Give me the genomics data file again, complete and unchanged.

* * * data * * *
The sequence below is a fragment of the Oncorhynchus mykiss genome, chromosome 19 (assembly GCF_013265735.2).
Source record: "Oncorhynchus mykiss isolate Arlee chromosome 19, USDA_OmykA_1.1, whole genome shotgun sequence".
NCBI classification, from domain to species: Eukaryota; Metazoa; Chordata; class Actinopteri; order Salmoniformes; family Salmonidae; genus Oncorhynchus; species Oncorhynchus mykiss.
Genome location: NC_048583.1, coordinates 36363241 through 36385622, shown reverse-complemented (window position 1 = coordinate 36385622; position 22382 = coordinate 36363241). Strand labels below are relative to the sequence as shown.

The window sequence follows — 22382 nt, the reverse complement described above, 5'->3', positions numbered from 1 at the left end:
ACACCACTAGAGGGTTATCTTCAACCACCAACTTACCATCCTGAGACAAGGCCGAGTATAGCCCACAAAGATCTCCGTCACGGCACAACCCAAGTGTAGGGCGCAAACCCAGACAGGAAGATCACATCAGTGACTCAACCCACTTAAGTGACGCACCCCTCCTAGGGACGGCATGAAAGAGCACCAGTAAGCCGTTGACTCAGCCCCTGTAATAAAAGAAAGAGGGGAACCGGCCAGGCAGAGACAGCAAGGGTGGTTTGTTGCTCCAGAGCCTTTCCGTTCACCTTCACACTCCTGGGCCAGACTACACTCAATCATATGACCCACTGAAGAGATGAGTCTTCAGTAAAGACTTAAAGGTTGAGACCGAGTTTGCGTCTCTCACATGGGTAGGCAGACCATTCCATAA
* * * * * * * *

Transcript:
The sequence below is a fragment of the Oncorhynchus mykiss genome, chromosome 19 (assembly GCF_013265735.2).
Source record: "Oncorhynchus mykiss isolate Arlee chromosome 19, USDA_OmykA_1.1, whole genome shotgun sequence".
NCBI classification, from domain to species: Eukaryota; Metazoa; Chordata; class Actinopteri; order Salmoniformes; family Salmonidae; genus Oncorhynchus; species Oncorhynchus mykiss.
Genome location: NC_048583.1, coordinates 36363241 through 36385622, shown reverse-complemented (window position 1 = coordinate 36385622; position 22382 = coordinate 36363241). Strand labels below are relative to the sequence as shown.

The window sequence follows — 22382 nt, the reverse complement described above, 5'->3', positions numbered from 1 at the left end:
ACACCACTAGAGGGTTATCTTCAACCACCAACTTACCATCCTGAGACAAGGCCGAGTATAGCCCACAAAGATCTCCGTCACGGCACAACCCAAGTGTAGGGCGCAAACCCAGACAGGAAGATCACATCAGTGACTCAACCCACTTAAGTGACGCACCCCTCCTAGGGACGGCATGAAAGAGCACCAGTAAGCCGTTGACTCAGCCCCTGTAATAAAAGAAAGAGGGGAACCGGCCAGGCAGAGACAGCAAGGGTGGTTTGTTGCTCCAGAGCCTTTCCGTTCACCTTCACACTCCTGGGCCAGACTACACTCAATCATATGACCCACTGAAGAGATGAGTCTTCAGTAAAGACTTAAAGGTTGAGACCGAGTTTGCGTCTCTCACATGGGTAGGCAGACCATTCCATAA